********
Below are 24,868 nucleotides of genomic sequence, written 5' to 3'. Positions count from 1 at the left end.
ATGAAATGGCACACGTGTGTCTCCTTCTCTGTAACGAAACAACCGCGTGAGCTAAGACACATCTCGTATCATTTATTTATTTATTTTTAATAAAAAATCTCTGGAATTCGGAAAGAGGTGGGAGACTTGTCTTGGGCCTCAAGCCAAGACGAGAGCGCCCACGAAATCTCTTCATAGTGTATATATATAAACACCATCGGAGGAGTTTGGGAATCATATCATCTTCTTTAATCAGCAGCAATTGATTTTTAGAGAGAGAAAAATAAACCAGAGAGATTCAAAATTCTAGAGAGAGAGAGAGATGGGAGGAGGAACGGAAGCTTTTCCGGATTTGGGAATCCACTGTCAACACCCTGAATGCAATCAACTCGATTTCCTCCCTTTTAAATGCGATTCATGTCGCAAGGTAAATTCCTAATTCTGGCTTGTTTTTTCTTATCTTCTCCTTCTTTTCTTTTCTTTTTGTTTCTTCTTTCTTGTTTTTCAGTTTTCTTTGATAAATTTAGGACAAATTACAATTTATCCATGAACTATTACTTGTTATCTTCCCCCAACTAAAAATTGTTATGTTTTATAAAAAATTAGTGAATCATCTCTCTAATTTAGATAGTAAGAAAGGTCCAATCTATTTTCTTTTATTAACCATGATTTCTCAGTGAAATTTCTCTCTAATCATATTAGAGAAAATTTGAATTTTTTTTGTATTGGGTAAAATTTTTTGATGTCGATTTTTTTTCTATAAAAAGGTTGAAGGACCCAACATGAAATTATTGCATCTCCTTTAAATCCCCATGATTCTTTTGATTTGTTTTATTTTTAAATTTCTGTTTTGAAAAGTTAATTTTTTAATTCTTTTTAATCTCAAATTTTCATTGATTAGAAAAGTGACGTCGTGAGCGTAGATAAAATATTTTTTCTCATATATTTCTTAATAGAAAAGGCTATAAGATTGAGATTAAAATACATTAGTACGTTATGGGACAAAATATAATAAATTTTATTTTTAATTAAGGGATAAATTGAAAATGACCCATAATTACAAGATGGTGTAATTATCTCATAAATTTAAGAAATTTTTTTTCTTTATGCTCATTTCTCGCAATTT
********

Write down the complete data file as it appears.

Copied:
Below are 24,868 nucleotides of genomic sequence, written 5' to 3'. Positions count from 1 at the left end.
ATGAAATGGCACACGTGTGTCTCCTTCTCTGTAACGAAACAACCGCGTGAGCTAAGACACATCTCGTATCATTTATTTATTTATTTTTAATAAAAAATCTCTGGAATTCGGAAAGAGGTGGGAGACTTGTCTTGGGCCTCAAGCCAAGACGAGAGCGCCCACGAAATCTCTTCATAGTGTATATATATAAACACCATCGGAGGAGTTTGGGAATCATATCATCTTCTTTAATCAGCAGCAATTGATTTTTAGAGAGAGAAAAATAAACCAGAGAGATTCAAAATTCTAGAGAGAGAGAGAGATGGGAGGAGGAACGGAAGCTTTTCCGGATTTGGGAATCCACTGTCAACACCCTGAATGCAATCAACTCGATTTCCTCCCTTTTAAATGCGATTCATGTCGCAAGGTAAATTCCTAATTCTGGCTTGTTTTTTCTTATCTTCTCCTTCTTTTCTTTTCTTTTTGTTTCTTCTTTCTTGTTTTTCAGTTTTCTTTGATAAATTTAGGACAAATTACAATTTATCCATGAACTATTACTTGTTATCTTCCCCCAACTAAAAATTGTTATGTTTTATAAAAAATTAGTGAATCATCTCTCTAATTTAGATAGTAAGAAAGGTCCAATCTATTTTCTTTTATTAACCATGATTTCTCAGTGAAATTTCTCTCTAATCATATTAGAGAAAATTTGAATTTTTTTTGTATTGGGTAAAATTTTTTGATGTCGATTTTTTTTCTATAAAAAGGTTGAAGGACCCAACATGAAATTATTGCATCTCCTTTAAATCCCCATGATTCTTTTGATTTGTTTTATTTTTAAATTTCTGTTTTGAAAAGTTAATTTTTTAATTCTTTTTAATCTCAAATTTTCATTGATTAGAAAAGTGACGTCGTGAGCGTAGATAAAATATTTTTTCTCATATATTTCTTAATAGAAAAGGCTATAAGATTGAGATTAAAATACATTAGTACGTTATGGGACAAAATATAATAAATTTTATTTTTAATTAAGGGATAAATTGAAAATGACCCATAATTACAAGATGGTGTAATTATCTCATAAATTTAAGAAATTTTTTTTCTTTATGCTCATTTCTCGCAATTT